Writing a Case Report
Although there are a multitude of ways to format case histories, I am presenting what has worked for me, as a template for prospective authors of such papers. This is intended to be non-confining and facilitative only. Ultimately the best format for writing a Case Report is to follow the “Uniform Requirements for Manuscripts Submitted to Biomedical Journals” rules. This can be found in its entirety at:http://www.icmje.org/
This site contain links to Web sites which provide instructions to authors for over 3,000 journals in the health and life sciences, chiropractic included. For those who do not have Web access, contact with the librarian at a chiropractic college in your region can be very useful.
The “Uniform Requirements for Manuscripts Submitted to Biomedical Journals”can also be found in the “Instructions for Authors” section in the beginning of any recent Journal of Manipulative and Physiological Therapeutics.
There is an excellent site that lists the chiropractic related peer reviewed journals along with each journals link and instruction for authors. It is as follows:http://www.chiroindex.org/open-access-library/peer-reviewed-journals
Typical Case Report Format
I. Title Page
This lists the title, author(s) address, and methods of contact.
II. Abstract and Key Word Page
A. The abstract creates a summary for your paper and is usually around 150 – 250 words. There are specific formats for an abstract and each journal has their particular preference. Information for what is needed to write “Structured Abstracts for Case Reports” is located here.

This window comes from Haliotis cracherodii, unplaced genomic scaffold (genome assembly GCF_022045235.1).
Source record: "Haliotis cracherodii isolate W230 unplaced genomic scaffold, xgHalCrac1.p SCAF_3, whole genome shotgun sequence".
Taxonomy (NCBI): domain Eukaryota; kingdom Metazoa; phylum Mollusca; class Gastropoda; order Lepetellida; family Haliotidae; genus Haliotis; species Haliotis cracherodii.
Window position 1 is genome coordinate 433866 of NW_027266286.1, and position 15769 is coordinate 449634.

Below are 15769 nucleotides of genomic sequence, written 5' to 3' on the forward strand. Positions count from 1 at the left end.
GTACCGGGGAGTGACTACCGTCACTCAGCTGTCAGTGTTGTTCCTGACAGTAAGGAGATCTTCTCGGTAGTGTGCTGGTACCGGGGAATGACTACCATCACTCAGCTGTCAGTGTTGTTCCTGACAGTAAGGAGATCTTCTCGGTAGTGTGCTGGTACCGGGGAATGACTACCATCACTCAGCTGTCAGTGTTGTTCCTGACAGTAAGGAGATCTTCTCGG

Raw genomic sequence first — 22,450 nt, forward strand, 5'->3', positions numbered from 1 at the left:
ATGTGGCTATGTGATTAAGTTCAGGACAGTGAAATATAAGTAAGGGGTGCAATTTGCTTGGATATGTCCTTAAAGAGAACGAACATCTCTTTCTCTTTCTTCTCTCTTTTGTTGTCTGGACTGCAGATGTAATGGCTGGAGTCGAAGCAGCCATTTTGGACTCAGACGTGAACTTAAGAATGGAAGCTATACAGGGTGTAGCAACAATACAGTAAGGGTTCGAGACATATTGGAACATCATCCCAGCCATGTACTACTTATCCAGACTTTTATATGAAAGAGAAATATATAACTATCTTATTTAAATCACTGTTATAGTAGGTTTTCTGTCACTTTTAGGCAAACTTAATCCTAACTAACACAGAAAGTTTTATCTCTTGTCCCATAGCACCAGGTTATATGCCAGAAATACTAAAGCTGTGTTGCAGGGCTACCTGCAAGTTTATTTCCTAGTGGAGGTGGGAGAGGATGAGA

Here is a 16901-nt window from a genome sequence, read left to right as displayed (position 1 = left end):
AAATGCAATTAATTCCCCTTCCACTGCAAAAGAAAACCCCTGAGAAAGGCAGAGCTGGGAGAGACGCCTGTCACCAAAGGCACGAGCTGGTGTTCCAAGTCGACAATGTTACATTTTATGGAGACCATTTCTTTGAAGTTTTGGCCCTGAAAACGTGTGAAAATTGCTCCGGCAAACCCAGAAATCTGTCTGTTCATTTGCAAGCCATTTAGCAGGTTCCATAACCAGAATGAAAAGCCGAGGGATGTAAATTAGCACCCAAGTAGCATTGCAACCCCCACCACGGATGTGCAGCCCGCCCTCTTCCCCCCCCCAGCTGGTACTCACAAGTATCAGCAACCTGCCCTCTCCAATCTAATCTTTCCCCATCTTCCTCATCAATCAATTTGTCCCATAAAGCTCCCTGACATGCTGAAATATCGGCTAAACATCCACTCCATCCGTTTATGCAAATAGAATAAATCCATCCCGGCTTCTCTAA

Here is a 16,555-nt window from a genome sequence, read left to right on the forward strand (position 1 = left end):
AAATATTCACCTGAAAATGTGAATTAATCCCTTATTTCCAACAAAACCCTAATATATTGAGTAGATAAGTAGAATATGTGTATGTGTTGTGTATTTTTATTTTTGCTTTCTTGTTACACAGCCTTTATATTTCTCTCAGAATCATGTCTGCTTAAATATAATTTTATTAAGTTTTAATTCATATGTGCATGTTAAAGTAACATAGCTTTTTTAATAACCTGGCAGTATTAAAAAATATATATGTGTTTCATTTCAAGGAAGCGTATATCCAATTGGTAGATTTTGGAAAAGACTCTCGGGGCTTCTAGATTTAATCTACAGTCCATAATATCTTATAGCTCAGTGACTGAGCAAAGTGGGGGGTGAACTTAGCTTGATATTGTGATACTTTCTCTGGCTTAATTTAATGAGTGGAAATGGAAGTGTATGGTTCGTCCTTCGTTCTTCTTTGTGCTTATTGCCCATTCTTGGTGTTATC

You can also find the article entitled, “Structured Abstracts for Case Reports”, in the Mar/Apr 1993 edition of Journal of Manipulative and Physiological Therapeutics, vol. 16, no. 3.
B. Keywords are usually key words or phrases that an indexer can use to cross-index your paper. It is best to use Index Medicus Medical Subject Headings (MeSH). To find the MeSH terms you may want to contact a librarian or explore on-line:http://www.nlm.nih.gov/mesh/meshhome.html
There is a new version of ChiroSH (chiropractic subject headings) which was edited by Ann Kempke (Northwestern Health Sciences University) and Bethyn Boni (New York Chiropractic College) that is now available. These additional subject headings can fill in gaps commonly left out by MeSh terms.http://www.chiroindex.org/htmls/ChiroSH2006.pdf
A. Opening Statement